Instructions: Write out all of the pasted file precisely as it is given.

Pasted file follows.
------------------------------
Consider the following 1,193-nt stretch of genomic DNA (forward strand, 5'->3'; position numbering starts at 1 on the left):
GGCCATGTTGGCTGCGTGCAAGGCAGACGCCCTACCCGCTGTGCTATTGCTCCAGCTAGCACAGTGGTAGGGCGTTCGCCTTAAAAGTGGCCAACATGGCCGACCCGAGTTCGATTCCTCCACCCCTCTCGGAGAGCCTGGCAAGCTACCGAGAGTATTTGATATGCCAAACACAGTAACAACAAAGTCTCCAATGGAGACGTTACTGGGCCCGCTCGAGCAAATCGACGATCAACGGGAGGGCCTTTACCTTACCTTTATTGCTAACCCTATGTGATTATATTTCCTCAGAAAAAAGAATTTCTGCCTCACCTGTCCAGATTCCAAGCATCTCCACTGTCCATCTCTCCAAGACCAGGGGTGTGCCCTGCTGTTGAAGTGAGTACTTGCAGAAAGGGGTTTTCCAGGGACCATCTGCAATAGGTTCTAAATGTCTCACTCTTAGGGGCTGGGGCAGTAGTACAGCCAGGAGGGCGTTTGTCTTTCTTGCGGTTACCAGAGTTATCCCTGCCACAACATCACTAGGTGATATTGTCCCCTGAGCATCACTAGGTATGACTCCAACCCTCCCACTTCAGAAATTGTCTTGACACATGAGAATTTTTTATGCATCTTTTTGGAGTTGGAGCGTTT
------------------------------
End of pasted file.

Consider the following 1,193-nt stretch of genomic DNA (forward strand, 5'->3'; position numbering starts at 1 on the left):
GGCCATGTTGGCTGCGTGCAAGGCAGACGCCCTACCCGCTGTGCTATTGCTCCAGCTAGCACAGTGGTAGGGCGTTCGCCTTAAAAGTGGCCAACATGGCCGACCCGAGTTCGATTCCTCCACCCCTCTCGGAGAGCCTGGCAAGCTACCGAGAGTATTTGATATGCCAAACACAGTAACAACAAAGTCTCCAATGGAGACGTTACTGGGCCCGCTCGAGCAAATCGACGATCAACGGGAGGGCCTTTACCTTACCTTTATTGCTAACCCTATGTGATTATATTTCCTCAGAAAAAAGAATTTCTGCCTCACCTGTCCAGATTCCAAGCATCTCCACTGTCCATCTCTCCAAGACCAGGGGTGTGCCCTGCTGTTGAAGTGAGTACTTGCAGAAAGGGGTTTTCCAGGGACCATCTGCAATAGGTTCTAAATGTCTCACTCTTAGGGGCTGGGGCAGTAGTACAGCCAGGAGGGCGTTTGTCTTTCTTGCGGTTACCAGAGTTATCCCTGCCACAACATCACTAGGTGATATTGTCCCCTGAGCATCACTAGGTATGACTCCAACCCTCCCACTTCAGAAATTGTCTTGACACATGAGAATTTTTTATGCATCTTTTTGGAGTTGGAGCGTTT